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Cancer Transitions: Cancer Is My Past, Present and Future

April 30, 2015

Events in life can serve as an excuse for only so long. In 2014, I sustained a severe concussion and was diagnosed with thyroid cancer. Everything in my life seemed to be put on pause while I struggled with my physical and mental health. They weren’t all bad days and I developed a bunch of coping strategies which helped me get through it.

On May 6th – next week – I finally get the results from the full body scan I did back in February. However, regardless of what it says, it’s likely I won’t be having any more treatment, at least for a while. The radioactive iodine is essentially still working inside me for the next few months and is supposed to wipe out all the cancerous thyroid cells wherever they are in my body. So next year, when I go through the prep for scan/scan again is when I’ll have a better idea of where I’m at for the long-term. This means I don’t really know what part of the whole cancer process I’m at right now. What I do know is that my energy levels still aren’t fully back to pre-thyroidectomy. So that’s going to be the next thing to figure out. Here’s a short video on why it’s tough to dose thyroid hormone replacement.

In the meantime, I’ve been trying to set short-term goals and have been working at a pace that feels comfortable. Some days are good days, and I then I make use of it and get quite a few things done. Other days aren’t as good, and I’m learning to just accept that, listen to my body and take it easy. If I need a nap, then a nap my body shall have.


Graduation. I finally did it!I am excited to say that I finished one course this spring semester and am now officially only 0.5 credits away from getting my MPH degree. The plan is to take on a short practicum this summer and get this degree done. It may be a little premature but I got my graduate photos. However, convocation won’t be until November. I am going to do it – it’s been tantalizingly close for too long.


I have been slowly working on some outstanding projects and applications. A manuscript here, a grant application there. I went for an interview which was a good step for me. There’s some research on returning to work after cancer and other health issues which is interesting. At the 20s and 30s support group, we discussed disclosure and to what extent employers might make accommodations. It can be tricky thing to navigate.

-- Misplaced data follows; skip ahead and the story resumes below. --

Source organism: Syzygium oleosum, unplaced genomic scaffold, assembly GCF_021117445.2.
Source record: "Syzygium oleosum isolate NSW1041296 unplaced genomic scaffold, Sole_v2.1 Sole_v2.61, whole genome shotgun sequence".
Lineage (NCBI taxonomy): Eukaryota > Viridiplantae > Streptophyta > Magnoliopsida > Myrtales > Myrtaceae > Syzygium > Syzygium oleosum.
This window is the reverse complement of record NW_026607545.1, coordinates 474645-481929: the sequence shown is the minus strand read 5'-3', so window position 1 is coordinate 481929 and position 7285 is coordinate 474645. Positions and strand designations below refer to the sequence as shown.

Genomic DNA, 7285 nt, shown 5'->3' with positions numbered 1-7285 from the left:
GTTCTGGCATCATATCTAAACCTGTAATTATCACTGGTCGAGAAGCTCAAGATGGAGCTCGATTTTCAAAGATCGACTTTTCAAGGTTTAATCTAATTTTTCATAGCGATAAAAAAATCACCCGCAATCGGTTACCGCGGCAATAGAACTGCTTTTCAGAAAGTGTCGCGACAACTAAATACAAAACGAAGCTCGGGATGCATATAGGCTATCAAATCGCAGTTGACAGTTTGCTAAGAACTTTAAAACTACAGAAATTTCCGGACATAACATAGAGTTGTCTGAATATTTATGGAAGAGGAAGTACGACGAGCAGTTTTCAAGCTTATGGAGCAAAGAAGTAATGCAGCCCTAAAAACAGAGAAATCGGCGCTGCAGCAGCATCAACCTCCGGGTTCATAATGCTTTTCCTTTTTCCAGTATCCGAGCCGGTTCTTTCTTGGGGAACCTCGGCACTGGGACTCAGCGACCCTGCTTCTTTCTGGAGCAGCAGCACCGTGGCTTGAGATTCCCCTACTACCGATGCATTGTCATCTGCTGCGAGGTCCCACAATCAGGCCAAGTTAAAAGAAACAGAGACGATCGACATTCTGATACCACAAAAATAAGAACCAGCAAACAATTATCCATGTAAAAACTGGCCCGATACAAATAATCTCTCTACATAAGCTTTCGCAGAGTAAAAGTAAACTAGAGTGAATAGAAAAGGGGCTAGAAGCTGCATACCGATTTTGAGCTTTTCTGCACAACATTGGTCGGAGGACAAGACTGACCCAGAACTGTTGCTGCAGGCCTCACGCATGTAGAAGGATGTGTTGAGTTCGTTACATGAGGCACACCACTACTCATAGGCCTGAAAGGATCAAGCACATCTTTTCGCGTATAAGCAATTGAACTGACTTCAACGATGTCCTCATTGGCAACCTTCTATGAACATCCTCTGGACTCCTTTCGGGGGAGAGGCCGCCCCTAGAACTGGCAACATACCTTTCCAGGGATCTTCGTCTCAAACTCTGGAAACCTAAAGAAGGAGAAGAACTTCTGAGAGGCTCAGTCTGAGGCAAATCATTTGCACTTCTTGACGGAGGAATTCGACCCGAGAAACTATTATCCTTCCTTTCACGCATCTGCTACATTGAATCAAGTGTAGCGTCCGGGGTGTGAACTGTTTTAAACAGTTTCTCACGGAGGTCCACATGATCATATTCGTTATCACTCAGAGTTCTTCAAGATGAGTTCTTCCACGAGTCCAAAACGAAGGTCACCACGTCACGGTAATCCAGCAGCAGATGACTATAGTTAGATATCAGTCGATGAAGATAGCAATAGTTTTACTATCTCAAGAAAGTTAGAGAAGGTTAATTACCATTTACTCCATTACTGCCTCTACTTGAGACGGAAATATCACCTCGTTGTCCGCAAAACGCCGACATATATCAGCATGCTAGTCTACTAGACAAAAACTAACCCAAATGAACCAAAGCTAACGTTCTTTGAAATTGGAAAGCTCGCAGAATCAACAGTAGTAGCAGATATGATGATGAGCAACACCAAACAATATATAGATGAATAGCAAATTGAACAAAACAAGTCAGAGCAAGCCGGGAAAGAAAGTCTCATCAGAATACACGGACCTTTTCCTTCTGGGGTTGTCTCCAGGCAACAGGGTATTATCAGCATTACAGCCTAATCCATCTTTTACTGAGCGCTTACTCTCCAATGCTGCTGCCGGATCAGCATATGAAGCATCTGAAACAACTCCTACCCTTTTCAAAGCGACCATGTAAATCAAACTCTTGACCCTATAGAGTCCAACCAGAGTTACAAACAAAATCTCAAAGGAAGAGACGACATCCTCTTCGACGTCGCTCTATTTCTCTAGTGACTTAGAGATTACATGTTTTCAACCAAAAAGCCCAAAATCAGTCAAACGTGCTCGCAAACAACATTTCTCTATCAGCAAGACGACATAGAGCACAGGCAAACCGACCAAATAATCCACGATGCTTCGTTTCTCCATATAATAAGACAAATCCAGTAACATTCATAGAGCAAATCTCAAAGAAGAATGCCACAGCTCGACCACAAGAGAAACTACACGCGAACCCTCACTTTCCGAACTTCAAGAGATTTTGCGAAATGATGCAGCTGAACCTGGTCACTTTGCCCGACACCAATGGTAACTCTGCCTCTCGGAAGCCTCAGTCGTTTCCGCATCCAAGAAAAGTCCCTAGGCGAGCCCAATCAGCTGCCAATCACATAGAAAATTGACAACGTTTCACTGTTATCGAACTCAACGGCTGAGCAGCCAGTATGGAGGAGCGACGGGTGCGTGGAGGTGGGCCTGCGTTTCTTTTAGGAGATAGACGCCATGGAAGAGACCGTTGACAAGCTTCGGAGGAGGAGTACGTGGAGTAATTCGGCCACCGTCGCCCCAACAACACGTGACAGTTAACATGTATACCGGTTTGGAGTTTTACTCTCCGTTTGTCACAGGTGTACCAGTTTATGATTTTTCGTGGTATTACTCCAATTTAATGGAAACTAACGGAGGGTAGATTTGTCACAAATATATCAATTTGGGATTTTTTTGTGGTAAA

Physio / Rehab

I’ve been seeing a chiropractor and acupuncturist. It’s been helping with my joint pains and migraines. I’ve been doing exercises for balance and to improve my reaction time. Then the plan is to focus on getting my strength back. You know all those really inspiring people who came back from bad prognoses and then ran marathons and went to the Olympics? I think there’s a new level of determination that comes from going through something like cancer, so now I need to harness it.


I was accepted to present at the Public Health 2015 conference in Vancouver at the end of May and thankfully, also got a bursary to cover some of my travel expenses. I’m looking forward to that because I’ve never been to the other side of the country. I do want to travel more this summer and I hope I can make it happen. As much as I love and appreciate that I have a roof over my head, I feel like I’ve been stuck at home for too long.

StrengthIn the beginning, it was very difficult for me to accept that I had to slow down, take medical leave and focus on getting better. My concussion and my cancer are legitimate reasons for taking time to heal. But there is a point at which they can become excuses. A couple of weeks ago, I had a bad fall at home while I was alone. I didn’t hit my head but it was a jarring experience. I was on the floor in pain for a while before I literally had to pick myself up. It was terrifying because all the emotions from the last year just surfaced again. It reminded me of how my whole world just changed in an instant and that it is possible for that to happen again. It’s a deep fear and a legitimate one. But strength is acknowledging that I don’t want my fears and past experiences to dictate how I want to live my life. I need to keep moving forward.

It’s time for me to start figuring out my life aside from cancer. Cancer forever changed me, it was inevitable. But it can no longer be an excuse for not achieving what I want, it should only be a reminder of what I can overcome.